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The Biggest Hidden Red Flags in a Phishing Email

Joe Howland, Chief Information Security Officer

During Cybersecurity Awareness Month, you’ll likely hear a lot about the dangers of phishing emails. Many common red flags include: 

  • An incorrect sender’s email address 
  • Suspicious URLs that you can see by hovering over the link 
  • Suspicious attachments (such as a malicious Word document or PDF) 
  • Suspicious email subject lines 
  • Horrible spelling and grammar 

However, as spammers and scammers get better at their jobs, their techniques grow more sophisticated. Many phishing emails now easily mimic a sender’s supposed email address, make links and attachments seem safe, and look more professional.

That’s why you need ways to detect phishing emails by identifying “hidden” red flags—deeper flaws in a scammer’s approach where they try to use psychological tactics that trick you just long enough so that you take a desired action.

Here are five hidden red flags that could fool you if you’re not skeptical enough. 

1. Timing

Recently, we sent a simulated phishing email to VC3 employees to test their skepticism about the timing of an announcement. The email read: 

Subject: Important Dress Code Changes 

Dear all, 

The COVID-19 coronavirus continues to affect lives on a daily basis. As many of you know, VC3 is encouraging those of you who can work from home effectively to please do so. Staff considered critical to operations will still be required to work onsite in the upcoming weeks. 

Due to the new safety standards introduced by the World Health Organization, VC3 employees are now required to follow a strict new policy which can be reviewed at [WE PROVIDED A REALISTIC LOOKING LINK]. 

Please contact your managers with any questions you may have on this new policy.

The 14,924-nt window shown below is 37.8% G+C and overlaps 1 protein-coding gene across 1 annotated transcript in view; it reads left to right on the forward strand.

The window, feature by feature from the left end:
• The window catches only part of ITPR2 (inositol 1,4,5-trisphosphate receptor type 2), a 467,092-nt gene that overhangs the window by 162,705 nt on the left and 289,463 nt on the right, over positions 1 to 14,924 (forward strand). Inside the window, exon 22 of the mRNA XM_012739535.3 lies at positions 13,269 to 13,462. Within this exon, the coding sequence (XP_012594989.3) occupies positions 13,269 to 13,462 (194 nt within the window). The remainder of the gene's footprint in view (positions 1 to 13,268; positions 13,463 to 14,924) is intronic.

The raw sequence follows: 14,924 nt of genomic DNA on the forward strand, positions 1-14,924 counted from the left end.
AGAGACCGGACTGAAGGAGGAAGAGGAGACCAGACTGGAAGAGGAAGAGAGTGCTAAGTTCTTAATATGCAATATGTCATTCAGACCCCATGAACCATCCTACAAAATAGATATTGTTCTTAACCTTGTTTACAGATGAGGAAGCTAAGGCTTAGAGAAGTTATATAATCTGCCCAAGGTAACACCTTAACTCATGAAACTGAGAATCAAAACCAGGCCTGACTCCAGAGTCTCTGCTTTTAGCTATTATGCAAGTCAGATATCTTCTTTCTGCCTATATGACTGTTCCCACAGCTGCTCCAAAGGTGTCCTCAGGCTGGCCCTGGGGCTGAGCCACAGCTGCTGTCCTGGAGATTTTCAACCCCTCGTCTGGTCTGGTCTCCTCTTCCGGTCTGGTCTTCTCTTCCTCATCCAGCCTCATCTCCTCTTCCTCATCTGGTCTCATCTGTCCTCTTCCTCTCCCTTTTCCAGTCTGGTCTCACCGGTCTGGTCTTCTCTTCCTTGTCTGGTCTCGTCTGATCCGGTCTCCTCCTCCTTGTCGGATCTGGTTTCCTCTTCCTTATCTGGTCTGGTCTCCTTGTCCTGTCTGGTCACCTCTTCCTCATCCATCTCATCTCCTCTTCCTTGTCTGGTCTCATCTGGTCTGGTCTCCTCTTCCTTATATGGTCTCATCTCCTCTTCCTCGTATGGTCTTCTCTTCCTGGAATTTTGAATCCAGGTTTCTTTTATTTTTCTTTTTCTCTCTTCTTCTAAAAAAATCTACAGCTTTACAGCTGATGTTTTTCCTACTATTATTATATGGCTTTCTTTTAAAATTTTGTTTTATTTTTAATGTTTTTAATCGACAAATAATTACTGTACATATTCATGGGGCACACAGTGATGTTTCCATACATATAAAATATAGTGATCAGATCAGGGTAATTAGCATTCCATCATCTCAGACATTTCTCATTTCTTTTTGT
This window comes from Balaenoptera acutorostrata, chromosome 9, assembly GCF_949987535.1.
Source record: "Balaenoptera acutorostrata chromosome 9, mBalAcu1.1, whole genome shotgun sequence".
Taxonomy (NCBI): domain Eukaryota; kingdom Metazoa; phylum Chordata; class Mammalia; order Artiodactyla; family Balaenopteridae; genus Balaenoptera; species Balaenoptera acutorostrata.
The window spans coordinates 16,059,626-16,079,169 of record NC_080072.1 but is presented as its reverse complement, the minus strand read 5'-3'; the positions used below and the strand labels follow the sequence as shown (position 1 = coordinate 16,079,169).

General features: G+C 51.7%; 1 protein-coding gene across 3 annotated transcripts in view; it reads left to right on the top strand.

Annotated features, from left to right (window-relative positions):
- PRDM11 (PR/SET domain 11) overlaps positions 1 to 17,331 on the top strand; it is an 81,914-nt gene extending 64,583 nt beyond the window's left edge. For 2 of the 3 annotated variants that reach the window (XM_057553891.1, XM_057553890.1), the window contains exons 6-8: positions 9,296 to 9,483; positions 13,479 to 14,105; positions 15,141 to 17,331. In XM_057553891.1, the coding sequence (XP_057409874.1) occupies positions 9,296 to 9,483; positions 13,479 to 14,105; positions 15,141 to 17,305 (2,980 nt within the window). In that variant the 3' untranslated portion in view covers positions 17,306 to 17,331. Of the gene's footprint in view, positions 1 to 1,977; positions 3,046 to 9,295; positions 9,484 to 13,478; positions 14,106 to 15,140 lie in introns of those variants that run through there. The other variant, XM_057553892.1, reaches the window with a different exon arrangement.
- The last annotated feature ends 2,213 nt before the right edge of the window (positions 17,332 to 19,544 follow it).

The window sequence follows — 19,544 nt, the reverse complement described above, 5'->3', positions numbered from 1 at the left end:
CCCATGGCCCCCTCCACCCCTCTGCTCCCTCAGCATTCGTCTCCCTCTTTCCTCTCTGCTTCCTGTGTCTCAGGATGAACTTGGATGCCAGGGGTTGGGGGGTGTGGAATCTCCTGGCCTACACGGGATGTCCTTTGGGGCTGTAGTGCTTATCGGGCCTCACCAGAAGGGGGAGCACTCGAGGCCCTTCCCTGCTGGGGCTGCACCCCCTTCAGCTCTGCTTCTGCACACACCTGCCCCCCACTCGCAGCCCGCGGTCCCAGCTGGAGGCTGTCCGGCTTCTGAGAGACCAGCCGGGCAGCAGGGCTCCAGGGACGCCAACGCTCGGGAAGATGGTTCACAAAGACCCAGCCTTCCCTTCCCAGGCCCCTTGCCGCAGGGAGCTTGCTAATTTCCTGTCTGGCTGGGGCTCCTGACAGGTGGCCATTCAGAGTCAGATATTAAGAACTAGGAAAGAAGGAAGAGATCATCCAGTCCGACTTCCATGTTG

This email came from a legitimate looking email address. It would be easy to click on it. What prevented employees from getting fooled? 

Timing. It arrived at 9 a.m. on a Thursday morning, out of nowhere. Dress code is rarely discussed at VC3. Such a major change to company policy would be discussed at our monthly company meeting. The timing was off. 

Consider the timing of an email when you receive it. Does it arrive out of nowhere? Does it strike you as odd that it arrives on a particular day and time? Does it not match previous instances?

2. Professionalism

Professionalism as a red flag is different than spelling and grammar mistakes. Many phishing emails are now written more professionally—or at least copied and pasted from other sources. Professionalism is a subtle yardstick that requires your experience to judge. 

A recent email I received from a scammer included the following unprofessional red flags: 

  • Uncapitalized first name 
  • Sending multiple emails every week 
  • Overly pushy 
  • Saying that we had already scheduled a meeting to talk, and that I missed the meeting, although no such meeting existed
  • Unprofessional humor and inappropriate jokes for a business email 

Digging deeper into the “company” that sent the email, it was easy to discover after a bit of Googling that the company based in New Jersey did not exist. 

3. Urgency

Your organization should have trusted processes and procedures that allow for doubt and offer ways to confirm that a request is legitimate. Obviously, a trusted co-worker or your boss may ask for a timely, urgent request, but you will often know when those requests make sense.